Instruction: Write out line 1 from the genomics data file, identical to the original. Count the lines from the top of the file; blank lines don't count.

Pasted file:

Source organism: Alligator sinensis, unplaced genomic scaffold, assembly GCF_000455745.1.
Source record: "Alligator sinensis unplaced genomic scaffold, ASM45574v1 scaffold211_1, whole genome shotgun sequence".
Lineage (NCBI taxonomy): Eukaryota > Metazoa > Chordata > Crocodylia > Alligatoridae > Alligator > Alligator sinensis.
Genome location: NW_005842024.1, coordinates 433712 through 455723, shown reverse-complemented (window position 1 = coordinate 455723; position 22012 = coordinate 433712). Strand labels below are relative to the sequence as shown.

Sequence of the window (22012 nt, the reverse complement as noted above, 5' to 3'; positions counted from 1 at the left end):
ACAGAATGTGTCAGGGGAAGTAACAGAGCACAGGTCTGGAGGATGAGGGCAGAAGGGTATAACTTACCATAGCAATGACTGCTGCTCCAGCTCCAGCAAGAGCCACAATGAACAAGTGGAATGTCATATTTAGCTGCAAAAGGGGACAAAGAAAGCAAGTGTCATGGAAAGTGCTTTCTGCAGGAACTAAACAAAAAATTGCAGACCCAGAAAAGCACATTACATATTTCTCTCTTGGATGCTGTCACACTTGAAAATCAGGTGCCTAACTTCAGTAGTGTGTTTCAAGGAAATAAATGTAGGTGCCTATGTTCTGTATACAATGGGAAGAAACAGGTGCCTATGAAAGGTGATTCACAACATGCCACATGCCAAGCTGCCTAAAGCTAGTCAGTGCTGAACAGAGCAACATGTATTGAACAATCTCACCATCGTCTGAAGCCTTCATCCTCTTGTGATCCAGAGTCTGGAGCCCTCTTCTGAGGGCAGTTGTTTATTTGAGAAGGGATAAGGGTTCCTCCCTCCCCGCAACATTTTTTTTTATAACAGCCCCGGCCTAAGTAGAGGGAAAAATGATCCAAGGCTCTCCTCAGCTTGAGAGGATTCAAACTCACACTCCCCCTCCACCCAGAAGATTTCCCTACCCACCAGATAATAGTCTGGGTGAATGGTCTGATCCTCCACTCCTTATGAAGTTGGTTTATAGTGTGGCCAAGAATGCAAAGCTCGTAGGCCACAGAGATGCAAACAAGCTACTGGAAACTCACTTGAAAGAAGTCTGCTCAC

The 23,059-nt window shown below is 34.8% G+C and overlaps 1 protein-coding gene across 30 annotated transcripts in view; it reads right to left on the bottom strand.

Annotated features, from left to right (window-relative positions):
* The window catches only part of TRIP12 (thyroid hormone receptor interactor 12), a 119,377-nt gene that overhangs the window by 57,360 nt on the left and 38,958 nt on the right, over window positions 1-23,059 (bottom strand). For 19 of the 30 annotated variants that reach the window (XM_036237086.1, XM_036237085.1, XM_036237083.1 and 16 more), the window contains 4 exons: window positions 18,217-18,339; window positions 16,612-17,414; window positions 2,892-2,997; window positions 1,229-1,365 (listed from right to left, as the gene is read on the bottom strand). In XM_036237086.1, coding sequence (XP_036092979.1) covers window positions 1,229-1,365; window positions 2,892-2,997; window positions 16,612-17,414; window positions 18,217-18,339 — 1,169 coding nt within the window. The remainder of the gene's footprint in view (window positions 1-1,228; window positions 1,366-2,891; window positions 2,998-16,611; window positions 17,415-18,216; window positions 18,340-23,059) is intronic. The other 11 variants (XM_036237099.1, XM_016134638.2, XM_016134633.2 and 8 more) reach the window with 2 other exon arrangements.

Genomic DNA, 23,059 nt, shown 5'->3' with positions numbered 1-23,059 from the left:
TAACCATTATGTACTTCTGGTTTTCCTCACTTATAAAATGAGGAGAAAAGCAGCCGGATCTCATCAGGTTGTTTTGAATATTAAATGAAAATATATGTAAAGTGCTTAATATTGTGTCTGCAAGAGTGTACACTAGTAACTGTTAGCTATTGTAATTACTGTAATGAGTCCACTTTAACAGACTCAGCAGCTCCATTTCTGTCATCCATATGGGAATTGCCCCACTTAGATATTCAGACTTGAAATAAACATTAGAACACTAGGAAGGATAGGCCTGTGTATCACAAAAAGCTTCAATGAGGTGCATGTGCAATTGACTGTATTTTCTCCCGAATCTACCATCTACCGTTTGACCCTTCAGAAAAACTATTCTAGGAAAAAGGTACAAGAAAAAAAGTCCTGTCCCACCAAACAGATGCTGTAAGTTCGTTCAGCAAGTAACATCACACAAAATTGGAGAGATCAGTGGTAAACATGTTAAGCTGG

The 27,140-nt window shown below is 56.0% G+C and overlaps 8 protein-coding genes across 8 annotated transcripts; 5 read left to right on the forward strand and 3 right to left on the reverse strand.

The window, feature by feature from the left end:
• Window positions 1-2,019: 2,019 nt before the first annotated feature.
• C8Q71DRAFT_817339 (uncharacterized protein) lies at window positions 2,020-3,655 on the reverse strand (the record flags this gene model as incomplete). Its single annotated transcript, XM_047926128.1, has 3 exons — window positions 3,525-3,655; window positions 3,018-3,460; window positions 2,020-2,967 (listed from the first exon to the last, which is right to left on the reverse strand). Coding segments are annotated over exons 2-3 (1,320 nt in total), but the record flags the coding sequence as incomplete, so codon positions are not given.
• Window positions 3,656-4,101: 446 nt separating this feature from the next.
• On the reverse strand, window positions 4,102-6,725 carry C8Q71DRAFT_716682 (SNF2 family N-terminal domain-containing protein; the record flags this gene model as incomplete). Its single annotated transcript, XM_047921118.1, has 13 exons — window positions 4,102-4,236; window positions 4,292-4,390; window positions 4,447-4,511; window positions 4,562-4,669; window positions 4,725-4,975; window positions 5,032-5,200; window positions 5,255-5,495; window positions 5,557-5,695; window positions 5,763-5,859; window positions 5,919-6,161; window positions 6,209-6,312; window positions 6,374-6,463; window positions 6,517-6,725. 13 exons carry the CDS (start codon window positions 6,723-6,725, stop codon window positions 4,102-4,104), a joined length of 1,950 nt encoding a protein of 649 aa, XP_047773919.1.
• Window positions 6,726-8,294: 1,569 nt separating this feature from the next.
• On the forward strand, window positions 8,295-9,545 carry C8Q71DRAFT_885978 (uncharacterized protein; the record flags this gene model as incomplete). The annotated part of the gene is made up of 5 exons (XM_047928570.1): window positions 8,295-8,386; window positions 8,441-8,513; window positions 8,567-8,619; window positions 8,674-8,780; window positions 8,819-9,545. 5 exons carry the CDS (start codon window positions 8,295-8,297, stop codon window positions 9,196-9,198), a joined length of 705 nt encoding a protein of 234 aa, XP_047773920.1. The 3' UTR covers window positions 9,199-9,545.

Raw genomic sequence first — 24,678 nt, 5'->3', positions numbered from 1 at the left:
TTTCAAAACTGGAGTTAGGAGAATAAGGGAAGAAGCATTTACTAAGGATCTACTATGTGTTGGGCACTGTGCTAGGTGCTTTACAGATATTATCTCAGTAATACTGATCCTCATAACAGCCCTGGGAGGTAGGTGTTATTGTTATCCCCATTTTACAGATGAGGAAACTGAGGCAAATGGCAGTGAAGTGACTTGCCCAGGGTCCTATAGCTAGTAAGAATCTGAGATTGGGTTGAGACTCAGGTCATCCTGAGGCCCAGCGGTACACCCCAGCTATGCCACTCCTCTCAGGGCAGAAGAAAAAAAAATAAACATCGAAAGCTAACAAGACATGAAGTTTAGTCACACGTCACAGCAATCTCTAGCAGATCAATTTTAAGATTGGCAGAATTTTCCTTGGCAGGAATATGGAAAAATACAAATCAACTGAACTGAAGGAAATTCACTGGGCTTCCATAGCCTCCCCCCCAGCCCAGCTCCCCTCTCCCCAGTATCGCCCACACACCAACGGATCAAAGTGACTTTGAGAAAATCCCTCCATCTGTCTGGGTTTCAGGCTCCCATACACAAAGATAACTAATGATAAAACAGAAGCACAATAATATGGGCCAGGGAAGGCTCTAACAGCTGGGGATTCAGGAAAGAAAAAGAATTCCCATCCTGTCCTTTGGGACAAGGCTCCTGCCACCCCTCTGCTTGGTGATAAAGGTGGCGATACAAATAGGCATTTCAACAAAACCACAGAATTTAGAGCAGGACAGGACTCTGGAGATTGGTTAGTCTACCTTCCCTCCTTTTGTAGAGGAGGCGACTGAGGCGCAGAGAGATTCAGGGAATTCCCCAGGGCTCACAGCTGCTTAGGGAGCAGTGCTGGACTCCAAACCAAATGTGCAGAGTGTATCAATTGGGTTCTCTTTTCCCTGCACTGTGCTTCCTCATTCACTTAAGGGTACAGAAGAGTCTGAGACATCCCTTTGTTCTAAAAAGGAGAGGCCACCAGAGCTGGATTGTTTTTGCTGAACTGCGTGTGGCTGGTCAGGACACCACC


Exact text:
Source organism: Alligator sinensis, unplaced genomic scaffold, assembly GCF_000455745.1.